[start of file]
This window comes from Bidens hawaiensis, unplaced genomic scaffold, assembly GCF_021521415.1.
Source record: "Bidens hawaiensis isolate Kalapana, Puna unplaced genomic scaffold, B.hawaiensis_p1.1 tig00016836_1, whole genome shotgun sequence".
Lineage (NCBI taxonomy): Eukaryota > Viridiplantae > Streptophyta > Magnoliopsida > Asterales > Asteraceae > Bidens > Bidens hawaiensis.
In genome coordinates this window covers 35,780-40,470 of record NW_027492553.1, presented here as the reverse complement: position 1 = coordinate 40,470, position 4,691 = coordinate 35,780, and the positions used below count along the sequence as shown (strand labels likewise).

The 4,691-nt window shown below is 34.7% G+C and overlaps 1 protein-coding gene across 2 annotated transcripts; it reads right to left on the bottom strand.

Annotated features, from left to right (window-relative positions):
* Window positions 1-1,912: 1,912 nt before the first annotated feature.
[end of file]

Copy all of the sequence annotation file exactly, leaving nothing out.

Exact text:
This window comes from Bidens hawaiensis, unplaced genomic scaffold, assembly GCF_021521415.1.
Source record: "Bidens hawaiensis isolate Kalapana, Puna unplaced genomic scaffold, B.hawaiensis_p1.1 tig00016836_1, whole genome shotgun sequence".
Lineage (NCBI taxonomy): Eukaryota > Viridiplantae > Streptophyta > Magnoliopsida > Asterales > Asteraceae > Bidens > Bidens hawaiensis.
In genome coordinates this window covers 35,780-40,470 of record NW_027492553.1, presented here as the reverse complement: position 1 = coordinate 40,470, position 4,691 = coordinate 35,780, and the positions used below count along the sequence as shown (strand labels likewise).

The 4,691-nt window shown below is 34.7% G+C and overlaps 1 protein-coding gene across 2 annotated transcripts; it reads right to left on the bottom strand.

Annotated features, from left to right (window-relative positions):
* Window positions 1-1,912: 1,912 nt before the first annotated feature.